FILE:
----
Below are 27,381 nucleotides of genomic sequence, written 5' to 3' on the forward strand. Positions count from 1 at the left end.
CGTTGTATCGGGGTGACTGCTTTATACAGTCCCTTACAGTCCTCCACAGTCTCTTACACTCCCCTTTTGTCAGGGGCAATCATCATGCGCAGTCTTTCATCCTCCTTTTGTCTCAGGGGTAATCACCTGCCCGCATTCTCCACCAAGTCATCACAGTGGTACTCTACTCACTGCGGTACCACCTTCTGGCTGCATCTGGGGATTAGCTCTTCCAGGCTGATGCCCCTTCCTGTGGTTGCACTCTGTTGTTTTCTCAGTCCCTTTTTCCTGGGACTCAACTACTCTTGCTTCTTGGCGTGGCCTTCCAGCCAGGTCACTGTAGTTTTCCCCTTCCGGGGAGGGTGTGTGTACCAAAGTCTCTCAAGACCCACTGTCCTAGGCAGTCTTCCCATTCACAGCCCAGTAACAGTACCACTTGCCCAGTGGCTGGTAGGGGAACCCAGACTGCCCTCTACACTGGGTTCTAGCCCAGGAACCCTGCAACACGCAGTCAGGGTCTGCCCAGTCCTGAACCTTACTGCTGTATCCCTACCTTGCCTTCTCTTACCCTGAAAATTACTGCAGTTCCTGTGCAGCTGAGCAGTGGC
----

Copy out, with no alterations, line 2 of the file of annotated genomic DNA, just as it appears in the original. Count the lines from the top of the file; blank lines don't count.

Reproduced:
CGTTGTATCGGGGTGACTGCTTTATACAGTCCCTTACAGTCCTCCACAGTCTCTTACACTCCCCTTTTGTCAGGGGCAATCATCATGCGCAGTCTTTCATCCTCCTTTTGTCTCAGGGGTAATCACCTGCCCGCATTCTCCACCAAGTCATCACAGTGGTACTCTACTCACTGCGGTACCACCTTCTGGCTGCATCTGGGGATTAGCTCTTCCAGGCTGATGCCCCTTCCTGTGGTTGCACTCTGTTGTTTTCTCAGTCCCTTTTTCCTGGGACTCAACTACTCTTGCTTCTTGGCGTGGCCTTCCAGCCAGGTCACTGTAGTTTTCCCCTTCCGGGGAGGGTGTGTGTACCAAAGTCTCTCAAGACCCACTGTCCTAGGCAGTCTTCCCATTCACAGCCCAGTAACAGTACCACTTGCCCAGTGGCTGGTAGGGGAACCCAGACTGCCCTCTACACTGGGTTCTAGCCCAGGAACCCTGCAACACGCAGTCAGGGTCTGCCCAGTCCTGAACCTTACTGCTGTATCCCTACCTTGCCTTCTCTTACCCTGAAAATTACTGCAGTTCCTGTGCAGCTGAGCAGTGGC